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Amy Bloom, Writing Well 'Away' from the Ordinary

Fresh Air's book critic reviews Away, an extraordinary novel of immigration and epic adventure from Amy Bloom, the author of Come to Me and A Blind Man Can See How Much I Love You.



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Other segments from the episode on September 10, 2007

Fresh Air with Terry Gross, September 10, 2007: Interview with Burton Hersh; Review of Amy Bloom's novel "Away"; Review of Aly and A.J.'s album "Insomniatic."


DATE September 10, 2007 ACCOUNT NUMBER N/A
TIME 12:00 Noon-1:00 PM AUDIENCE N/A

Interview: Burton Hersh, author of "Bobby and J. Edgar," on the
tortured relationship between Bobby Kennedy and J. Edgar Hoover

This is FRESH AIR. I'm Dave Davies, senior writer for the Philadelphia Daily
News, filling in for Terry Gross.

My guest, Burton Hersh, has written a new book about the complex and tortured
relationship between long-time FBI director J. Edgar Hoover and Robert
Kennedy who, as attorney general in the early '60s, was technically Hoover's
boss. The two men shared a visceral dislike for each other and had sharply
different agendas for law enforcement in America. Hersh writes of their
struggles over the mob, labor racketeering, the civil rights movement and the
wiretapping of Martin Luther King Jr. In the end, Hersh writes, Hoover got
the upper hand in the relationship because of his knowledge of Kennedy family

Burton Hersh is a writer and historian who has chronicled the Kennedy family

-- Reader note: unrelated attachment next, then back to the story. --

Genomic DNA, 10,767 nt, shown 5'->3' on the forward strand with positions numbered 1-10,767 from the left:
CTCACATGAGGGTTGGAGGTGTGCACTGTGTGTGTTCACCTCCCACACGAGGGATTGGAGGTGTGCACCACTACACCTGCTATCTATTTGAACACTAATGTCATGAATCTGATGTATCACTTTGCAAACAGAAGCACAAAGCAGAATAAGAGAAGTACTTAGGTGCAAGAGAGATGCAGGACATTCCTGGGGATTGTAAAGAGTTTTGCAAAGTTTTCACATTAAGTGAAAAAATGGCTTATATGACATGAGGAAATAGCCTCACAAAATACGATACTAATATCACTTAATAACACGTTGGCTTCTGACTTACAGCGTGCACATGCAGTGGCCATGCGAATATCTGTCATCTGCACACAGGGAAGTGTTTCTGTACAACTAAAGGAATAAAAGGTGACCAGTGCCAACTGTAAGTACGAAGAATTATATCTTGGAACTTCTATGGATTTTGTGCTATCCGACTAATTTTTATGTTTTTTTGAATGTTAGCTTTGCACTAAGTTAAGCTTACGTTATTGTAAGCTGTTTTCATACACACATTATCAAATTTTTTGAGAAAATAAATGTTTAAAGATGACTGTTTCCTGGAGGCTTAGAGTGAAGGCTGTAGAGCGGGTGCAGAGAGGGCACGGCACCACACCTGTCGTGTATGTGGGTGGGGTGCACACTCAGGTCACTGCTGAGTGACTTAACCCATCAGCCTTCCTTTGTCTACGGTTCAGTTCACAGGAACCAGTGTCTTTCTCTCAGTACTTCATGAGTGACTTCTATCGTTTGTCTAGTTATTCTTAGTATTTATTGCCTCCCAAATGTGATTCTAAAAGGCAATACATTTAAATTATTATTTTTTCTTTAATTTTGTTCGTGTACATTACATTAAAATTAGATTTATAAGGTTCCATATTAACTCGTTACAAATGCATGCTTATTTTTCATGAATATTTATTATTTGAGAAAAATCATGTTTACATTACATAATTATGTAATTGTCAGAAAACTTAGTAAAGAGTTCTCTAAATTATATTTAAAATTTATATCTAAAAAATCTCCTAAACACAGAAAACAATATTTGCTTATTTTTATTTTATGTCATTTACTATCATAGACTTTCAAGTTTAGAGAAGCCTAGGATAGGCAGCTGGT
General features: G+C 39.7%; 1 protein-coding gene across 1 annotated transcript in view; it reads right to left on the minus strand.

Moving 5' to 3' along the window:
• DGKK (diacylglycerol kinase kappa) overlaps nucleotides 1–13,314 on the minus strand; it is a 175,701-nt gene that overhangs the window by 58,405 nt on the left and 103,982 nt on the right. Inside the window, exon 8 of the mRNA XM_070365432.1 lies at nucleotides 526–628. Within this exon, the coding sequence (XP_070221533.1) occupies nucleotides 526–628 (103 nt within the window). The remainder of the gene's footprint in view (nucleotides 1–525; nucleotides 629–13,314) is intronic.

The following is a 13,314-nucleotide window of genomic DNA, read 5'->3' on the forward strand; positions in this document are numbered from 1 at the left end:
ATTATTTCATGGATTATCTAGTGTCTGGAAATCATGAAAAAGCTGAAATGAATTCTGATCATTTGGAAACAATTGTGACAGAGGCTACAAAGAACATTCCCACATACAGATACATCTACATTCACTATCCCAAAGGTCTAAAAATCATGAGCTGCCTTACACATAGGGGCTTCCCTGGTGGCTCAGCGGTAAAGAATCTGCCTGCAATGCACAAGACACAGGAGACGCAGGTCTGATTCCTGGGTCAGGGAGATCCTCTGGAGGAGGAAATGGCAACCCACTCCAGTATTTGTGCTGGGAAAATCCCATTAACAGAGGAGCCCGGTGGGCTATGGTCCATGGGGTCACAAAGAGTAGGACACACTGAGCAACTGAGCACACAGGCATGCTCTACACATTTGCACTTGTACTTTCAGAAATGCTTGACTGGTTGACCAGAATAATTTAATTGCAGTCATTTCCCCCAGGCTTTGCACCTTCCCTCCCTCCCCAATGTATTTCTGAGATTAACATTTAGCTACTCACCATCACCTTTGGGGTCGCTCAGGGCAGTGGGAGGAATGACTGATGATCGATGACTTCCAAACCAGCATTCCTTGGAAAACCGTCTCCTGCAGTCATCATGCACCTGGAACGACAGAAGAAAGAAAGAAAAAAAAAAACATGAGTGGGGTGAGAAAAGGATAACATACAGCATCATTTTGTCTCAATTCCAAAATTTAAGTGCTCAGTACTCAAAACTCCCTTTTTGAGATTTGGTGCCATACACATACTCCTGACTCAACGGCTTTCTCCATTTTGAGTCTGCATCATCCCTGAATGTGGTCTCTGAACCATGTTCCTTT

for over 35 years. He's the author of "The Old Boys," about the origins of
the CIA, and "The Shadow President," a biography of Edward Kennedy. His new
book is "Bobby and J. Edgar: The Historic Face-off Between the Kennedys and
J. Edgar Hoover That Transformed America."

Well, Burton Hersh, welcome to FRESH AIR. You know, you spend some time early
in this book talking about Joe Kennedy, the father of Jack and Bobby and Ted
Kennedy, and he is known to have had some connections with organized crime, as
apparently did J. Edgar Hoover. What kind of relationship did Joe Kennedy
and J. Edgar Hoover have with each other?

Mr. BURTON HERSH: Well, the fact is they were both rising stars in the
1930s. Joe Kennedy, who had already made his first major fortunes, first in
bootlegging and then in the movie business, now had aspirations to sort of
redeem the family name and be an important public servant under Franklin
Roosevelt, whom he helped boost into the presidency. And Hoover, who had been
under something of a cloud as a result of some of his earlier civil liberties
infractions was trying to redeem himself and build the FBI, whish was pretty
much his creature.

So the two of them were both prominent names, and Hoover and Kennedy became
friends of a sort. In fact, Hoover and Clyde Tolson, his inevitable sidekick,
went down to Palm Beach and spent time with Kennedy in his mansion down there,